To our knowledge, this is the first study to objectively compare the baseline profile of ANS activity and responses to bladder filling in children with or without spina bifida using spectral analysis of cardiovascular signal variability methodology. Several findings in our study are noteworthy. First, the baseline profile of HRV was altered in spina bifida patients in terms of decreased values related with the peripheral nervous system (RMSSD, pNN50, HF) and increased LF/HF ratio representing sympathetic dominance. The response to bladder filling also significantly differed between the two groups, most pronounced in the LF/HF ratio (increasing value in the control group vs decreasing value in the spina bifida group with bladder filling). These results provide an explanation of the underlying neuropathology in spina bifida.
There are a variety of urological consequences depending on the severity of the fusion abnormality and location of the lesion. An upper motor neuron lesion with detrusor overactivity and detrusor sphincter dyssynergy are most likely to develop, but an acontractile detrusor and sphincter denervation are also seen as a result of spinal cord tethering.9,10 The mainstay in treatment of spina bifida is still combination of pharmacological agents and clean intermittent catheterization, which has had limited success.11 Current treatment strategies have focused on preventing the consequences of neurogenic bladder rather than trying to understand the disease, therefore the understanding of the disease has not yet improved.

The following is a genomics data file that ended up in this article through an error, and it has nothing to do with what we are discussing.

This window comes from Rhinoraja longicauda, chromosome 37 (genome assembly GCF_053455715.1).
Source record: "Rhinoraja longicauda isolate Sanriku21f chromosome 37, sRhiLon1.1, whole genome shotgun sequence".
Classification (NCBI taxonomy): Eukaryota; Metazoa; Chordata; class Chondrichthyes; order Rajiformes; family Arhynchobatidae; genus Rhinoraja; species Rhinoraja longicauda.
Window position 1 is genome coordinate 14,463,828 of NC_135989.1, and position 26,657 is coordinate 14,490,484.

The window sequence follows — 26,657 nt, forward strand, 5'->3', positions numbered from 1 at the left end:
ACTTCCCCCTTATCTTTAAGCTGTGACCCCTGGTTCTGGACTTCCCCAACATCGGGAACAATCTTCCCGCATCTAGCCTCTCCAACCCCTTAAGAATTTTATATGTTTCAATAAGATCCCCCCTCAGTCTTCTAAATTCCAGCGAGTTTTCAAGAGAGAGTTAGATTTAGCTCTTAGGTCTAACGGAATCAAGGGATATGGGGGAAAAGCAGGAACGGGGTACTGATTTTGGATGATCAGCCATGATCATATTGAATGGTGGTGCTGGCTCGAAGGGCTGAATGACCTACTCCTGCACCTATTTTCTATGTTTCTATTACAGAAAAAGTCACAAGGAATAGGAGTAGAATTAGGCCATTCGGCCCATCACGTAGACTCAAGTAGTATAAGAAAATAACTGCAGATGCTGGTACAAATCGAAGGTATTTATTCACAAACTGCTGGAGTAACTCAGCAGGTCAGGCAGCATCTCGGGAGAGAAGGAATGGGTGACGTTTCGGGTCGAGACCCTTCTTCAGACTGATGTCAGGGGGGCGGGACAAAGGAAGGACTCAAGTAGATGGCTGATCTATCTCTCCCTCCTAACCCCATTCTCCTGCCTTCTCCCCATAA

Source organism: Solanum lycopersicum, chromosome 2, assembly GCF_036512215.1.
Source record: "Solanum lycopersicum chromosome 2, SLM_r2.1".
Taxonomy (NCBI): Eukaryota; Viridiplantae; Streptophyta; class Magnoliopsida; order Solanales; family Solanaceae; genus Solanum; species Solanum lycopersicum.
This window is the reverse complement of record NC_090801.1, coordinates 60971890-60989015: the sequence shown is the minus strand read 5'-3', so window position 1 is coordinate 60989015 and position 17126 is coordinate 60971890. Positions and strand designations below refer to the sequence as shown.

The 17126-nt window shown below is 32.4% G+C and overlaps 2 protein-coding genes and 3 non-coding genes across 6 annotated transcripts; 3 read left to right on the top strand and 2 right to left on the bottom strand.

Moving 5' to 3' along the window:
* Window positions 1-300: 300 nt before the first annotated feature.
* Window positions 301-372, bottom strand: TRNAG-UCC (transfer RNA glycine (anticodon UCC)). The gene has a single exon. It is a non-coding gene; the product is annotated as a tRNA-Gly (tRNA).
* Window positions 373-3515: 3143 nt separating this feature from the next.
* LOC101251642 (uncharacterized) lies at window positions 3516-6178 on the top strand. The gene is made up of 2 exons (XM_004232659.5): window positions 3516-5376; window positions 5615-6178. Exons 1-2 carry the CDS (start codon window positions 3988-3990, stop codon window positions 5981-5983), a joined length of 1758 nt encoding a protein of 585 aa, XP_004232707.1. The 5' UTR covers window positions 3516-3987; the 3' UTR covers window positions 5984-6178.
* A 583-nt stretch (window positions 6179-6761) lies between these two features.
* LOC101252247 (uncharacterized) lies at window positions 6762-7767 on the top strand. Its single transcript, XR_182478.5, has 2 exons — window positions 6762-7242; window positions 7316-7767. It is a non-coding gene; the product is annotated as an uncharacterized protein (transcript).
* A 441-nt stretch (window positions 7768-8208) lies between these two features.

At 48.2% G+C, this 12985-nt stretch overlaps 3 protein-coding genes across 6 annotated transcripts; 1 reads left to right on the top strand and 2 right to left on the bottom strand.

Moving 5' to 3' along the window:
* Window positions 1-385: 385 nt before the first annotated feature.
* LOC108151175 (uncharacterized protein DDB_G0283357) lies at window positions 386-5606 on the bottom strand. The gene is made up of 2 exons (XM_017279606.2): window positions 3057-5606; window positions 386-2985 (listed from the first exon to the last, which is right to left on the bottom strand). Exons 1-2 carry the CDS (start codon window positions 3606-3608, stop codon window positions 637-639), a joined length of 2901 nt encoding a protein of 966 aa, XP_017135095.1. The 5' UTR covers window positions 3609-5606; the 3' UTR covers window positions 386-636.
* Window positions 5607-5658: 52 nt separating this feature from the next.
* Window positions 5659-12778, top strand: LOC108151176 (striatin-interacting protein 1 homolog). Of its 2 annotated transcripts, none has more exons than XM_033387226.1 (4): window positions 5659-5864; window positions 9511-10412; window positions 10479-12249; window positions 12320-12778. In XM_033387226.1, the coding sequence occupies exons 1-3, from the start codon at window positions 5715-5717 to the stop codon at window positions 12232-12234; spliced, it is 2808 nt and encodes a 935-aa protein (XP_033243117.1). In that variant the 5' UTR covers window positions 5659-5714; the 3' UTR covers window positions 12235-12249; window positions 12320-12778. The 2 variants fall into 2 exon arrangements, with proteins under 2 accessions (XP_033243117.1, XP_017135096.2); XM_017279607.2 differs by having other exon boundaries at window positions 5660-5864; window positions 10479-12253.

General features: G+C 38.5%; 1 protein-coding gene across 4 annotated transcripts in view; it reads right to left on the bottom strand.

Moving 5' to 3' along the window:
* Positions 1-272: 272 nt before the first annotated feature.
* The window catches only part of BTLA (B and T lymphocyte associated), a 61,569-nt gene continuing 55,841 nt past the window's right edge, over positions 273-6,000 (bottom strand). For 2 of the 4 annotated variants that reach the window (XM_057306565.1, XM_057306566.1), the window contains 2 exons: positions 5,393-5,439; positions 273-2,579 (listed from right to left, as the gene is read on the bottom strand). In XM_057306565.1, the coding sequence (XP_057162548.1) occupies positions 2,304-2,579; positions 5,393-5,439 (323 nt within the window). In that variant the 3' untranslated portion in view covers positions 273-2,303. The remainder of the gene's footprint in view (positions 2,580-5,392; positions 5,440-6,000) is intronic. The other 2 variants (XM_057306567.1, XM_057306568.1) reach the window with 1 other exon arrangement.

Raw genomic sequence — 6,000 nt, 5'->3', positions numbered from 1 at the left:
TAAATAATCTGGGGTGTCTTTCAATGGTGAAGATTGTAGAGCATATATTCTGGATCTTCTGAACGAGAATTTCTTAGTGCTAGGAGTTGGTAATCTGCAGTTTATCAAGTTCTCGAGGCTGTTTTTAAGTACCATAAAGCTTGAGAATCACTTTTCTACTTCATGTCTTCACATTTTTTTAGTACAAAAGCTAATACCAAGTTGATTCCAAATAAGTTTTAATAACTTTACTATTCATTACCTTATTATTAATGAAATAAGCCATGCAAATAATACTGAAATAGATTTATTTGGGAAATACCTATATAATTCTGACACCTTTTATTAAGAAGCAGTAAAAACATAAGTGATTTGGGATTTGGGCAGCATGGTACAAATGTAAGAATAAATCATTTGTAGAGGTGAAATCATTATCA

Since the first report of changes in HRV by Hon and Lee,12 HRV has been used extensively as a quantitative marker of ANS activity. Previous studies demonstrated that ANS dysfunction proven by HRV reflects the underlying pathology of LUTs.5,8 The most frequently studied LUTs associated with HRV is overactive bladder (OAB), which is controversial as the results, as well as study settings, of how ANS differs from healthy controls were heterogenous. Hubeaux et al. reported a predominance of parasympathetic activity with the bladder emptied and a preponderance of sympathetic activity at the end of bladder filling in women with OAB syndrome.13 Choi and Kim observed a decrease in HRV indexes, including HF, SDNN, RMSSD, in women presenting with OAB compared to healthy women.14 In children with bladder bowel dysfunction, HF was significantly lower than healthy controls at baseline.15